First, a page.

Why Did Odysseus Leave Ithaca?
Odysseus originally left Ithaca to participate in the Trojan War, according to SparkNotes. The Greeks attacked the Trojans in order to return Helen of Troy to Menelaus, and as one of Helen's original suitors, Odysseus had sworn an oath to assist Menelaus. While he did try to get out of his obligation by pleading insanity, he eventually honored his promise and sailed off to war.
During the Trojan War, Odysseus proved to be one of the most valuable strategists and leaders on the Greek side of the conflict. He led many victorious raids, and he was the creator of the famed Trojan horse that proved instrumental in allowing the Greeks into the city. While Troy eventually fell, Odysseus' actions during the long siege did not go unnoticed.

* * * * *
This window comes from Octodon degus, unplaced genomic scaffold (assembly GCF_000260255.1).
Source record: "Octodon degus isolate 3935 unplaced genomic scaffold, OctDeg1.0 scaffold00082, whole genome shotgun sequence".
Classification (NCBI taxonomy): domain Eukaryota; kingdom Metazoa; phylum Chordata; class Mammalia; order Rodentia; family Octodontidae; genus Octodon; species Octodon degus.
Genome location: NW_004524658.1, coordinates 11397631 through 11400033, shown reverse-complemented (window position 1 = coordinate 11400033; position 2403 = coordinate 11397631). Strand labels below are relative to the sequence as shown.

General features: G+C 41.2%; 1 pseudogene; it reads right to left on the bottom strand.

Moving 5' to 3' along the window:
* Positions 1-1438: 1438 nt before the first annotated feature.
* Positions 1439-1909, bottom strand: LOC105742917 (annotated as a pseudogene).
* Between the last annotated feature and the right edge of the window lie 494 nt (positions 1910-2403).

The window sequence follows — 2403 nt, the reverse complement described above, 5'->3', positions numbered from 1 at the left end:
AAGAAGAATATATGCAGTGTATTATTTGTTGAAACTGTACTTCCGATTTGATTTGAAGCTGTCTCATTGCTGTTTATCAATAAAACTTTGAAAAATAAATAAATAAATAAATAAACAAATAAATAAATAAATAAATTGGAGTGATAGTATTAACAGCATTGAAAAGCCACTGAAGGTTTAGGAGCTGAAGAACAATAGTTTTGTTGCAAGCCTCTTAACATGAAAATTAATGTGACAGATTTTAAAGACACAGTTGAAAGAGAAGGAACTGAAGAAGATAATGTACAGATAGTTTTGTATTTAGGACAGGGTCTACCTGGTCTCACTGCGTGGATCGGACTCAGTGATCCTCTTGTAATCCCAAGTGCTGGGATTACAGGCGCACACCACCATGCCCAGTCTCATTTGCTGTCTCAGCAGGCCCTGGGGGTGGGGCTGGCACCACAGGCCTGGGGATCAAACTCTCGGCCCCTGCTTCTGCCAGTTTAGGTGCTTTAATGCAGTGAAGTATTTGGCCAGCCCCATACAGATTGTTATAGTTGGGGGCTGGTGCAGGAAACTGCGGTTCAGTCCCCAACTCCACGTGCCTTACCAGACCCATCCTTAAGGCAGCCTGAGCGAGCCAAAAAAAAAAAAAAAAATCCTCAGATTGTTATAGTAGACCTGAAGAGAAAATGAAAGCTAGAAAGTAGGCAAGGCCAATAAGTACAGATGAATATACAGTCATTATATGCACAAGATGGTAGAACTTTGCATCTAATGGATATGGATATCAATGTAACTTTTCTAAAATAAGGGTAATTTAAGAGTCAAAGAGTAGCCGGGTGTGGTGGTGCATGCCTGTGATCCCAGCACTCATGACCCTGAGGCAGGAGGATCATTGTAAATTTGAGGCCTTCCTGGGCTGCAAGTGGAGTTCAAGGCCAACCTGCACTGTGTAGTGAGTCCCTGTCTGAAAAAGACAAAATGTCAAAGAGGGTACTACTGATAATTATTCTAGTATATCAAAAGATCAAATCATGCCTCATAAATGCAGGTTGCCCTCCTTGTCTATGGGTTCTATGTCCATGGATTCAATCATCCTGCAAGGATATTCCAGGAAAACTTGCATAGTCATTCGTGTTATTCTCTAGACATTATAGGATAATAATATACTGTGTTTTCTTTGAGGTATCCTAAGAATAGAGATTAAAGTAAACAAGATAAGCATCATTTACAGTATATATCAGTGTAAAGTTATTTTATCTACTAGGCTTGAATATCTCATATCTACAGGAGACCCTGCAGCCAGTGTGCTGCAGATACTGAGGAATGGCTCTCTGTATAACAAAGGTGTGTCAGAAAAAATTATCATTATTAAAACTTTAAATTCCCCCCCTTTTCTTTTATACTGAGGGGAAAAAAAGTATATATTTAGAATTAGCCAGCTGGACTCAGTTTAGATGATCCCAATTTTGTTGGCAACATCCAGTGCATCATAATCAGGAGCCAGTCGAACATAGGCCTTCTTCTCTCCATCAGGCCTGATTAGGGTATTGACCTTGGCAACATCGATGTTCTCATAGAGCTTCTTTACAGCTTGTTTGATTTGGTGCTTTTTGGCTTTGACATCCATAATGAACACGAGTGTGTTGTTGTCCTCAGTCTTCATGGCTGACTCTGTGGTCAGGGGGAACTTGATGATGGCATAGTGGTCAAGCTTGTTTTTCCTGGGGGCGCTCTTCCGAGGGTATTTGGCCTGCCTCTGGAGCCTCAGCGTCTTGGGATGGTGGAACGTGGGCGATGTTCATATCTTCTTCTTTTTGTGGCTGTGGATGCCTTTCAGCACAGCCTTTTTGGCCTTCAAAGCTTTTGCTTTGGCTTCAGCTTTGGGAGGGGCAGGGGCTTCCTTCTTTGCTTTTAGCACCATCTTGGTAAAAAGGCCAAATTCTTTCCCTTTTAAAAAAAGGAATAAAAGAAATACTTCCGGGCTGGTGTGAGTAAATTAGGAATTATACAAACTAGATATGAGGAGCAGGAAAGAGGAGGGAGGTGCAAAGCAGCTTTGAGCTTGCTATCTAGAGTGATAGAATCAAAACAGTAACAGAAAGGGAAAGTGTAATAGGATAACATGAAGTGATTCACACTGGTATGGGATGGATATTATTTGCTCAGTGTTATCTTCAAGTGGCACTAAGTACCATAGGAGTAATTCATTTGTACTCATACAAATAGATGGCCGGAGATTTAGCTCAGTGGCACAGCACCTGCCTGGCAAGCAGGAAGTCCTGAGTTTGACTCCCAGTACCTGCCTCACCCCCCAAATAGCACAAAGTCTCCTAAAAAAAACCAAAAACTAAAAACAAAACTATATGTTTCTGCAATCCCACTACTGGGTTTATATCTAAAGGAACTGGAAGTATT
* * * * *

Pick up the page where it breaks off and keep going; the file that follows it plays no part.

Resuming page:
When Odysseus killed the son of the Trojan hero Hector, the boy's grandmother prayed to the gods for revenge, and the gods granted her wish. Odysseus was blown off course during his return from the Trojan War, and he spent 10 years traveling from island to island attempting to find his way home. The trials of this journey, along with what happened when he finally returned to his homeland, are chronicled in Homer's epic, "The Odyssey."